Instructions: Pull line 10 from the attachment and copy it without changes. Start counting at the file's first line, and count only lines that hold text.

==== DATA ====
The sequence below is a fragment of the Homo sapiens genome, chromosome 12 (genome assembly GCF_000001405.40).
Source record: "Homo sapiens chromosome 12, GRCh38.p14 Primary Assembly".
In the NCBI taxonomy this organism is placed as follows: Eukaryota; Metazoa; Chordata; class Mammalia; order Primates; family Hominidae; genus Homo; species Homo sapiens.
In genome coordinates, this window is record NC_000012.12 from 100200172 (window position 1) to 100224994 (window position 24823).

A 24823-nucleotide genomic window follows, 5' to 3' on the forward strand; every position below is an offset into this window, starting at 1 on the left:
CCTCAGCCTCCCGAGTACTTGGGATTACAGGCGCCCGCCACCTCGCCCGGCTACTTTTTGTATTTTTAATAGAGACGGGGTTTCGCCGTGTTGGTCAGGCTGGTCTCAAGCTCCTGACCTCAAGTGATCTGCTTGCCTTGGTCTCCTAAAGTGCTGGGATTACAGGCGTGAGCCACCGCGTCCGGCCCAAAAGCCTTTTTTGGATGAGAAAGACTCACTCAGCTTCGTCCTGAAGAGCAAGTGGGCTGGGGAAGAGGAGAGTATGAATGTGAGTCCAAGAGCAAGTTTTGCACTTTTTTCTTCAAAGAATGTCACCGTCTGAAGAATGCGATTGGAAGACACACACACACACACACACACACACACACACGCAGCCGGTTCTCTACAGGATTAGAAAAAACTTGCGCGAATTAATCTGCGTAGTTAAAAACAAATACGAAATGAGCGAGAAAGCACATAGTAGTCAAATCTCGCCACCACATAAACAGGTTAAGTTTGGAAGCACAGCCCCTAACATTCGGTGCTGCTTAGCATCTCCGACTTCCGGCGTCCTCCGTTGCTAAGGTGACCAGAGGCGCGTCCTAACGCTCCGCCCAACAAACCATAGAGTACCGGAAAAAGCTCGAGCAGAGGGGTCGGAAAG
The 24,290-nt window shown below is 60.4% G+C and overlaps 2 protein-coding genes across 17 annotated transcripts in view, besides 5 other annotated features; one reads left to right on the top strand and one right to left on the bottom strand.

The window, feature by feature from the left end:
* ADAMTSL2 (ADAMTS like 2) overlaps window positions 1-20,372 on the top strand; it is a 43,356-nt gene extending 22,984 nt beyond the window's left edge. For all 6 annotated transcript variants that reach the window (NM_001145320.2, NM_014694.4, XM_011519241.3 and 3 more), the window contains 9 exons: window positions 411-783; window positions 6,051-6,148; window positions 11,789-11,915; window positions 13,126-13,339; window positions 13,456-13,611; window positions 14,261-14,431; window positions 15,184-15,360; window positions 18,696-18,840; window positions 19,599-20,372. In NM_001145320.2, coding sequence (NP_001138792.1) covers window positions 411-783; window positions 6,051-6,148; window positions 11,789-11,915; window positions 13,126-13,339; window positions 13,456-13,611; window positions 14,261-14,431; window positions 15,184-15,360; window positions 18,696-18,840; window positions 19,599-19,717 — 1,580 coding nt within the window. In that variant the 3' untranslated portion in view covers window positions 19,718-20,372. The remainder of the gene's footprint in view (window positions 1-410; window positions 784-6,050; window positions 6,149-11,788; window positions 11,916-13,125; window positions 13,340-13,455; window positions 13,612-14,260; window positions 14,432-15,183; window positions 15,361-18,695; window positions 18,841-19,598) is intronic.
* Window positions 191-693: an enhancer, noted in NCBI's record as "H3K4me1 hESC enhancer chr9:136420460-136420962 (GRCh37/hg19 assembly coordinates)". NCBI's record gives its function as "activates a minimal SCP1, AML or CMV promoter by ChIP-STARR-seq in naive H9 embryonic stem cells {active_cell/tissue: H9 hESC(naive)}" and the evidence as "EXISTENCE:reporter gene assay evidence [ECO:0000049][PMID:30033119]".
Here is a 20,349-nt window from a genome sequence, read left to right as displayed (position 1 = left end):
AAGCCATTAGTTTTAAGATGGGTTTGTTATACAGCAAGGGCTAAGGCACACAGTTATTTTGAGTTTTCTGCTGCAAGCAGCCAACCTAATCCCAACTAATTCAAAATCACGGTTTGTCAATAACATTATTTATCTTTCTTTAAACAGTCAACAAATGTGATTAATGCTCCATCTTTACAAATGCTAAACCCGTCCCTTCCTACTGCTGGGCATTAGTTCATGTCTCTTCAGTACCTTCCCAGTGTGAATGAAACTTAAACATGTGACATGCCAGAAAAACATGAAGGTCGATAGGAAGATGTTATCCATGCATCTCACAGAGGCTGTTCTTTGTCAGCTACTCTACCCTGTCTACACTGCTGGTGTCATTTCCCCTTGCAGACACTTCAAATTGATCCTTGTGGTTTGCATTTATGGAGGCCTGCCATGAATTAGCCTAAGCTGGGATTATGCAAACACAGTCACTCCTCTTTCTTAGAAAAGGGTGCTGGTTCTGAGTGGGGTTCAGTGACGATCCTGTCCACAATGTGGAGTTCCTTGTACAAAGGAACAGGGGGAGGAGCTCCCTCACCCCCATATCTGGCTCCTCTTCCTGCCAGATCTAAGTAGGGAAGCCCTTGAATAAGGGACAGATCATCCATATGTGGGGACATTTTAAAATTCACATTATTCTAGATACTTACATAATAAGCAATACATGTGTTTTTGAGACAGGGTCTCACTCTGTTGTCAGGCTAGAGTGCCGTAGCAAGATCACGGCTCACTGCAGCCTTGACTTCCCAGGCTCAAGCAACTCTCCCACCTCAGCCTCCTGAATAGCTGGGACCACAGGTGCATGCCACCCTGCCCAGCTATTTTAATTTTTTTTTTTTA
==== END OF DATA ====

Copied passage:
* Window positions 191-693: an enhancer, noted in NCBI's record as "H3K4me1 hESC enhancer chr9:136420460-136420962 (GRCh37/hg19 assembly coordinates)". NCBI's record gives its function as "activates a minimal SCP1, AML or CMV promoter by ChIP-STARR-seq in naive H9 embryonic stem cells {active_cell/tissue: H9 hESC(naive)}" and the evidence as "EXISTENCE:reporter gene assay evidence [ECO:0000049][PMID:30033119]".